Return the list of constraints of the given interval.

**Input**

`x`

– interval

**Output**

The list of constraints of the interval represented as two one-dimensional half-spaces.

`constraints_list(L::Line{N, VN}) where {N, VN}`

Return the list of constraints of a line.

**Input**

`L`

– line

**Output**

A list containing `2n-2`

half-spaces whose intersection is `L`

, where `n`

is the ambient dimension of `L`

.

`constraints_list(U::Universe{N}) where {N}`

Return the list of constraints defining a universe.

**Input**

`U`

– universe

**Output**

The empty list of constraints, as the universe is unconstrained.

`constraints_list(P::HParallelotope{N, VN}) where {N, VN}`

Return the list of constraints of the given parallelotope.

**Input**

`P`

– parallelotope in constraint representation

**Output**

The list of constraints of `P`

.

constraints_list(cpa::CartesianProductArray{N}) where {N}

Return the list of constraints of a (polyhedral) Cartesian product of a finite number of sets.

**Input**

`cpa`

– Cartesian product array

**Output**

A list of constraints.

`constraints_list(ia::IntersectionArray{N}) where {N}`

Return the list of constraints of an intersection of a finite number of (polyhedral) sets.

**Input**

`ia`

– intersection of a finite number of (polyhedral) sets

**Output**

The list of constraints of the intersection.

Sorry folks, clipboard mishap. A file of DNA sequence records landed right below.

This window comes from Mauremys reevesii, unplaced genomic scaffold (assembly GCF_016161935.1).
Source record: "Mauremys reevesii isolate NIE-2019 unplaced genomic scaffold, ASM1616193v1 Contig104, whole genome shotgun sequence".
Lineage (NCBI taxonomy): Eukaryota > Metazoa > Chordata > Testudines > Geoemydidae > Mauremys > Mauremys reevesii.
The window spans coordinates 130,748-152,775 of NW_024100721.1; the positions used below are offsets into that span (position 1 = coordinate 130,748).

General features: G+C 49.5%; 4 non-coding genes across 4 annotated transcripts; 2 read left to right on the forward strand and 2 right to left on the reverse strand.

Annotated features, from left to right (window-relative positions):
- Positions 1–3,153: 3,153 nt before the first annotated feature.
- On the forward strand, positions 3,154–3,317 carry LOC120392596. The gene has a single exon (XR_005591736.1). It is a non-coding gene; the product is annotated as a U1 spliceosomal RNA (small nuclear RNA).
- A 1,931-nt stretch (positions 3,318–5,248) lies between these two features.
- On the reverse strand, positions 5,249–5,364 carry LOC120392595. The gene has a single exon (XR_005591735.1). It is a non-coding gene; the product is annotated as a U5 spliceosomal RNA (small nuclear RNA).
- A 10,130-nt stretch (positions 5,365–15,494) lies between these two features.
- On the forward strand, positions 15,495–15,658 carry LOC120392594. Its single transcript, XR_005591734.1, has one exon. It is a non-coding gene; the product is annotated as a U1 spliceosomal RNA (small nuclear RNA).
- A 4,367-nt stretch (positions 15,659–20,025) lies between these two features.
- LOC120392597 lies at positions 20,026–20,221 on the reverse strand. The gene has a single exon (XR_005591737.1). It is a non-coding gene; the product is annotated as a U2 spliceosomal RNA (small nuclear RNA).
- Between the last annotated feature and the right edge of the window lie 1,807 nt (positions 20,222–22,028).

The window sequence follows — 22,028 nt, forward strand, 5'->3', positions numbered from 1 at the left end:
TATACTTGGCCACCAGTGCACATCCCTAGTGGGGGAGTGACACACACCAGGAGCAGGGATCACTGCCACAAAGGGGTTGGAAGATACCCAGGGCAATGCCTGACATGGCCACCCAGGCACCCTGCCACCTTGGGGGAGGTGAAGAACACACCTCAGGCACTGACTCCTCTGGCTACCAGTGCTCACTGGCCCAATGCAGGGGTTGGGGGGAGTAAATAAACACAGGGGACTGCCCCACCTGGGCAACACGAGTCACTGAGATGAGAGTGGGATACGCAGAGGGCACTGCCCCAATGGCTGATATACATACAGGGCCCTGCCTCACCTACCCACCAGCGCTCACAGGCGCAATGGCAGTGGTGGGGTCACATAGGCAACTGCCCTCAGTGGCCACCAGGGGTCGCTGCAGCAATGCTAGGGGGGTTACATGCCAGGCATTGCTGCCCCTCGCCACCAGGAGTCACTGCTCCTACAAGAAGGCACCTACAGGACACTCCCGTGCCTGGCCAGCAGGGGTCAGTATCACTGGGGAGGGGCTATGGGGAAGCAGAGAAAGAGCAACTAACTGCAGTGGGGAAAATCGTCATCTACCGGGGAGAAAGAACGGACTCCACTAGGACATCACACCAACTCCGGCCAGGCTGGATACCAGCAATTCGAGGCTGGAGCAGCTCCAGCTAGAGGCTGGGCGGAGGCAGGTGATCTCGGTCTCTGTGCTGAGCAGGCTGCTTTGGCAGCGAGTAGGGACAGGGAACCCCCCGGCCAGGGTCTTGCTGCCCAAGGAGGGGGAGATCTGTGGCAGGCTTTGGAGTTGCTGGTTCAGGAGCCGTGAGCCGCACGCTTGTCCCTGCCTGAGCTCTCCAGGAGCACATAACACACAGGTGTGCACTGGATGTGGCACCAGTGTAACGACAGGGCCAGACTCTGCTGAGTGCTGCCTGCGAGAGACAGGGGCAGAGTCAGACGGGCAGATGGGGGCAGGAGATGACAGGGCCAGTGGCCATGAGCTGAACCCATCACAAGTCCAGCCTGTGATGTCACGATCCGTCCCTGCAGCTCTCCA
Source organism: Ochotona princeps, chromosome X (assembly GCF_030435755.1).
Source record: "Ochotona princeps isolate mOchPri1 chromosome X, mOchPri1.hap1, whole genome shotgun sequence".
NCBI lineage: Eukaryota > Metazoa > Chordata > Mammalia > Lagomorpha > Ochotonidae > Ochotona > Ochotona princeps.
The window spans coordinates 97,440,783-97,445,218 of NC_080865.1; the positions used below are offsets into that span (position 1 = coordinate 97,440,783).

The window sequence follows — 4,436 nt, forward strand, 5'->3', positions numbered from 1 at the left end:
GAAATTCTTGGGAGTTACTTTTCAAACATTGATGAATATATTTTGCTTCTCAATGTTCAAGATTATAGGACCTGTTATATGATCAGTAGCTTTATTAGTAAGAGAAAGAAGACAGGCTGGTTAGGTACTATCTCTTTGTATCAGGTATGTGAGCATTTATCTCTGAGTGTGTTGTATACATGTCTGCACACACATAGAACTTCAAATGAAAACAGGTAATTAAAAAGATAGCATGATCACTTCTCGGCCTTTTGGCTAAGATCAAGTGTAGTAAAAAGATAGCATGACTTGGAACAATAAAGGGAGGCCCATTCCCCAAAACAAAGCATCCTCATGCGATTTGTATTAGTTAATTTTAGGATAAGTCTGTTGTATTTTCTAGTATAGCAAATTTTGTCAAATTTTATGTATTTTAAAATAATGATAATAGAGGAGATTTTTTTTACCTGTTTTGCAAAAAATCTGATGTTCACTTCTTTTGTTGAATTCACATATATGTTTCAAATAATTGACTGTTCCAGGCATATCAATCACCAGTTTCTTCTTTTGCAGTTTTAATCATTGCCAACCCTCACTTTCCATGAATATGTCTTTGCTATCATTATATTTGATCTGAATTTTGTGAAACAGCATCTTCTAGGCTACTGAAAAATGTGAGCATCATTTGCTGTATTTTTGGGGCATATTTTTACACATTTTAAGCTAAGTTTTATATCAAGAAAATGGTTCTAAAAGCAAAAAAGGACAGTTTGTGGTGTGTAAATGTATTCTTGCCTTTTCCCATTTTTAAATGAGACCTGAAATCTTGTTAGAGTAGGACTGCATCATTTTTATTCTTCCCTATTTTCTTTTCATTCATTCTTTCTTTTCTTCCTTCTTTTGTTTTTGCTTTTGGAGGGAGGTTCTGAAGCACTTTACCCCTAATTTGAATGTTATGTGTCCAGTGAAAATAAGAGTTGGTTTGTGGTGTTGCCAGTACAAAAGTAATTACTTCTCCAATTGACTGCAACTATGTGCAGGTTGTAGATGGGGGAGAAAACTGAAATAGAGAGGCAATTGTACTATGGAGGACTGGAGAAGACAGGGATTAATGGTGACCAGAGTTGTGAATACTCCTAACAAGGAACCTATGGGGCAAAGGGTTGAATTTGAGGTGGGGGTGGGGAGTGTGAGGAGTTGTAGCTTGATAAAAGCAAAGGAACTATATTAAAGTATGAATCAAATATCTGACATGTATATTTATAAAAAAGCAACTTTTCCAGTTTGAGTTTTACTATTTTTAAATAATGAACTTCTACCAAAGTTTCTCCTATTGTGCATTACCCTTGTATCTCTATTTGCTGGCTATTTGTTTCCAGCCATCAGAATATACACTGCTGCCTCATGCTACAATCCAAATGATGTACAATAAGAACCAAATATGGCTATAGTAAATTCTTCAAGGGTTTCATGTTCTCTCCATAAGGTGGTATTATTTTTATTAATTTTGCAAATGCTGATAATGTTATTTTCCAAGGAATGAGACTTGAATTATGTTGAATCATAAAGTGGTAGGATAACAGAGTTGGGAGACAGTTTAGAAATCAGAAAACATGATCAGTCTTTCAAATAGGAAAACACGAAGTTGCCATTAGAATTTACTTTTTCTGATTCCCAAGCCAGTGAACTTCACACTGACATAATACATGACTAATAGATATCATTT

**Notes**

We assume that the underlying sets are polyhedral, i.e., offer a method `constraints_list`

.

**Algorithm**

We create the polyhedron from the `constraints_list`

s of the sets and remove redundant constraints.

`constraints_list(rm::ResetMap{N}) where {N}`

Return the list of constraints of a polytopic reset map.

**Input**

`rm`

– reset map of a polytope

**Output**

The list of constraints of the reset map.

**Notes**

We assume that the underlying set `X`

is a polytope, i.e., is bounded and offers a method `constraints_list(X)`

.

**Algorithm**

We fall back to `constraints_list`

of a `LinearMap`

of the `A`

-matrix in the affine-map view of a reset map. Each reset dimension $i$ is projected to zero, expressed by two constraints for each reset dimension. Then it remains to shift these constraints to the new value.

For instance, if the dimension $5$ was reset to $4$, then there will be constraints $x₅ ≤ 0$ and $-x₅ ≤ 0$. We then modify the right-hand side of these constraints to $x₅ ≤ 4$ and $-x₅ ≤ -4$, respectively.

`constraints_list(rm::ResetMap{N, S}) where {N, S<:AbstractHyperrectangle}`

Return the list of constraints of a hyperrectangular reset map.

**Input**

`rm`

– reset map of a hyperrectangular set

**Output**

The list of constraints of the reset map.

**Algorithm**

We iterate through all dimensions. If there is a reset, we construct the corresponding (flat) constraints. Otherwise, we construct the corresponding constraints of the underlying set.

Inherited from `ConvexSet`

: